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The anemic internecine squabbles that dominated so much of the primaries have given way to a full-blown healthcare policy debate.
With the cessation of presidential primary activities last month, the parties' presumptive nominees have wasted no time in laying the groundwork for the fall campaign. The anemic internecine squabbles that dominated so much of the primaries-electability on the Democratic side, ideological purity among Republicans-have given way to full-blown policy debates, albeit ones that have thus far split mostly along traditional party lines.
Nowhere are those partisan divisions sharper than in the increasingly critical area of healthcare. Though Senators McCain and Obama each point to similar problems-the uninsured, skyrocketing costs, and the need for more preventive care and public health-their proposed solutions differ dramatically.
Like other Republicans, McCain believes the key to healthcare reform is to put more purchasing power in the hands of consumers, thereby forcing private insurers to compete on both value and price. McCain would do this by offering everyone a refundable tax credit-$2,500 for individuals, $5,000 for families. Using "transparent" data to assist them in making wise, cost-effective decisions, consumers would choose the insurance plan and product that best suited their needs. According to the McCain proposal, "those obtaining innovative insurance that costs less than the credit"-that is, high-deductible, catastrophic coverage-would be able to deposit the remainder of their credit in expanded Health Savings Accounts. For people whose pre-existing conditions or other problems make it difficult for them to buy insurance on the individual market, McCain has floated the idea of a "Guaranteed Access Plan"-essentially, a model that states would follow to create federally subsidized insurance pools for their high-risk citizens.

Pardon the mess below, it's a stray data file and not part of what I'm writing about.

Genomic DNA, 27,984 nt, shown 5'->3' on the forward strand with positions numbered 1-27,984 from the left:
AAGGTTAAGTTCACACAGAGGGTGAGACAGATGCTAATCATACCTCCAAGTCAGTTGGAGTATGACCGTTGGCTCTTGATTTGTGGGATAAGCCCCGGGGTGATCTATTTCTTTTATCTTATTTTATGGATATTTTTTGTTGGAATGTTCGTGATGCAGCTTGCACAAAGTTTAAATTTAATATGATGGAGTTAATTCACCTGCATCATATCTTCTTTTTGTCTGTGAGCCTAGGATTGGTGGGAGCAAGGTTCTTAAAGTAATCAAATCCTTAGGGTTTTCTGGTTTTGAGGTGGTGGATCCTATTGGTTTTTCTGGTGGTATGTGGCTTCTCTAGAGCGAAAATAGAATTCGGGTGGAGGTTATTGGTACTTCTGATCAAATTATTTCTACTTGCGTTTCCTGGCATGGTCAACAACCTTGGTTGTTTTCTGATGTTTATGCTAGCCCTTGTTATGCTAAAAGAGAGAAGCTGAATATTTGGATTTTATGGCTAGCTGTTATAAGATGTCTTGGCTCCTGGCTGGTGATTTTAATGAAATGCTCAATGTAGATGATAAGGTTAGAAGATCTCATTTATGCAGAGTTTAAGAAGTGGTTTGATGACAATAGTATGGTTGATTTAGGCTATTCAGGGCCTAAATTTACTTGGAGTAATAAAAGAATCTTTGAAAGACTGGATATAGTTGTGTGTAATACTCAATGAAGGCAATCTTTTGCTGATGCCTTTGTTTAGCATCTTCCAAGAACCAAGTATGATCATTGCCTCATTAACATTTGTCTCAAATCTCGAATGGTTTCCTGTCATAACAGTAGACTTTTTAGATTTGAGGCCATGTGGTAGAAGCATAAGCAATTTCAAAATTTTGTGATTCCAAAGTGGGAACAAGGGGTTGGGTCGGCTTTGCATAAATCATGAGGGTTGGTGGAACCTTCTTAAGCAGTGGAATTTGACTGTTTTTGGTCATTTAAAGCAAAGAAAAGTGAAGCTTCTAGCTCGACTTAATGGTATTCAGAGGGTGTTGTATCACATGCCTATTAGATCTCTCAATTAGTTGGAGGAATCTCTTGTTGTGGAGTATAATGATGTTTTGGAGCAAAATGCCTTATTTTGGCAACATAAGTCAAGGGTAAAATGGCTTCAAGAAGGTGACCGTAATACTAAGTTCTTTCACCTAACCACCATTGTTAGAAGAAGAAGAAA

For people without employer-based coverage who earn too much to qualify for Medicaid and SCHIP, Obama proposes a comprehensive benefits package, modeled after the program that covers federal employees, including members of Congress. The package, delivered by private plans, would cover "all essential medical services." Obama also makes subsidies available to help low-income individuals and families buy into his program. For those purchasing strictly on the private insurance market, he promises to create a "National Health Insurance Exchange," a kind of watchdog agency to make their shopping easier and fairer.
The Obama plan gets knocked for relying too much on government-and the McCain plan for relying too much on the private market. Less ideologically driven objections have also surfaced. Some commentators, for instance, have faulted Obama's $50 to $65 billion a year cost projection as too modest, since it assumes dramatic and largely unproven cost-savings effects of measures like IT expansion. McCain's proposal, meanwhile, has come under oblique criticism in a new report from the Commonwealth Fund, which found that the trend toward cost-sharing and higher-deductible plans has resulted in a dramatic rise in the number of "underinsured."
Important questions, these. And they ought not to be lost in the fog of slogans and soundbites. In the debate over healthcare, as in other parts of the campaign, marketing matters, but ideas matter more.
The author is a senior editor of Medical Economics.